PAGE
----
My damaged shoulder is responding very nicely to the rehab regime prescribed for it. I’d say I was well into Stage 3 of the process, and the start of Stage 4 looms. I have the intended “full, pain-free range of movement under modest load” after weeks of specific (and largely isometric) exercises. An interesting discovery, however, was that there was an important word completely missing from my rehab description.

That word was “stability”. I found several times in the last month or so that, just as I was tempted to give myself a metaphorical pat on the back for progress made, I was let down by realising or discovering that although I had pain-free movement and some restored strength in the joint, the shoulder remained unstable, and would easily fail me under load. Therefore, a certain amount of the progress was actually a bit illusory.

The answer was simple. By prolonging the duration of some of the routines I’ve been doing – by doing them more slowly – I found I was getting an almost exponential gain in stability from them. The name of the game at this point really isn’t to establish any kind of fast or explosive movement, after all. Strength is one thing, but in a joint as complex as a shoulder, if that strength is only capable of sustaining movement in one or two planes, the job is far from complete. A key factor of my mobilisation work was to establish 360 degree movement. Moving on from that to (as near as damnit) 360 degree stability alongside that movement is actually proving reasonably easy to achieve, but boy am I glad I’m being self-analytical about all of this stuff, because it nearly got overlooked!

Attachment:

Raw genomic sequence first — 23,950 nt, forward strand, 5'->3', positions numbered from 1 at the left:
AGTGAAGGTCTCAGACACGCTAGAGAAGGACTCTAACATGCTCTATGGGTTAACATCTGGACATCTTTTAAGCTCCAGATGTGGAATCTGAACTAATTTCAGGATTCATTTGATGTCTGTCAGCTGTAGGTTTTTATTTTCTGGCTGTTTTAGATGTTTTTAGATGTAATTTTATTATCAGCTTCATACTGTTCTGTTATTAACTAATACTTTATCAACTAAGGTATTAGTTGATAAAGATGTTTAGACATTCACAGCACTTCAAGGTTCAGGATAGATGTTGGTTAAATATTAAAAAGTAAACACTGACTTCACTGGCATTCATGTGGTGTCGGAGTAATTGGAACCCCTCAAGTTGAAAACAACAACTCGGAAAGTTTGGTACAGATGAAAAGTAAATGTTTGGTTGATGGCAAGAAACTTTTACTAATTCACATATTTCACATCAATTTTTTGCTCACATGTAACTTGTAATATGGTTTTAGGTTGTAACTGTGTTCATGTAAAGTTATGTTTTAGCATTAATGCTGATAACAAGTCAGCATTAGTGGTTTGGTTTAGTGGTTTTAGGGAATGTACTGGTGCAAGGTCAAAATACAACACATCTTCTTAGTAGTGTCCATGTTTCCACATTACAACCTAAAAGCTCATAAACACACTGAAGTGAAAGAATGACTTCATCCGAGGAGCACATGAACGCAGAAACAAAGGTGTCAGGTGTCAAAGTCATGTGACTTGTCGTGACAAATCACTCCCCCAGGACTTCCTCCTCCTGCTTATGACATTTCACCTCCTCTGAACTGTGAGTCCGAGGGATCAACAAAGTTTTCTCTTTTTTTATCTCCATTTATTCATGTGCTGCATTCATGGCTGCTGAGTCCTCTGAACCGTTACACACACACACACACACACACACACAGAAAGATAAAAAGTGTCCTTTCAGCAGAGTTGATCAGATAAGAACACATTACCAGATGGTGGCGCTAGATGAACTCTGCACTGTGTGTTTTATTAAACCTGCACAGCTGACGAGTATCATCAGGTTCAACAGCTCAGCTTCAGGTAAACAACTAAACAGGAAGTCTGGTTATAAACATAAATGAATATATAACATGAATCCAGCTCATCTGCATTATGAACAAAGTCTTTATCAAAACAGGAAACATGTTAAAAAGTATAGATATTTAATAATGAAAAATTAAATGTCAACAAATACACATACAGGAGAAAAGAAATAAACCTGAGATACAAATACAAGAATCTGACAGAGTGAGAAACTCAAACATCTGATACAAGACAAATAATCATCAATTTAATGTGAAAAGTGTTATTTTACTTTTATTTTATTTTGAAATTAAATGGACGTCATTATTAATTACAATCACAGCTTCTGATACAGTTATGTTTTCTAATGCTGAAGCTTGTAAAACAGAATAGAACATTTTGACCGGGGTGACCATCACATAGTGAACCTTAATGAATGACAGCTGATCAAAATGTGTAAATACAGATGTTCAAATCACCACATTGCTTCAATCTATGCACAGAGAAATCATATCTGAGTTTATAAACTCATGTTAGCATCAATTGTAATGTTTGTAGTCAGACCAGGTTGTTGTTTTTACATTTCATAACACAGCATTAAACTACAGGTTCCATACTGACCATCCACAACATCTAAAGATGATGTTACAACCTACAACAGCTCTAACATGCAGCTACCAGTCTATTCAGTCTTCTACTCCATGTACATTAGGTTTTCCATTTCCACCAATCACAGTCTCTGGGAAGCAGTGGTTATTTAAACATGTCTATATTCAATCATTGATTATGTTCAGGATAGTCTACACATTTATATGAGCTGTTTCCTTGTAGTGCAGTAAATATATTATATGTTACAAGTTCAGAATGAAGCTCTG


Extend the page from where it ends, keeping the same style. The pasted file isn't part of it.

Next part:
A tougher nut to crack has been the insertion-point achilles tendinopathy which my enthusiasm to get some aerobic training under my belt laid me wide open to, about six weeks ago. For starters, the whole of my left heel at the achilles insertion point remained acutely sensitive to touch, and to pressure from normal running shoes. There was, however, no inflammation visible, and ice and anti-inflammatories had no effect whatsoever.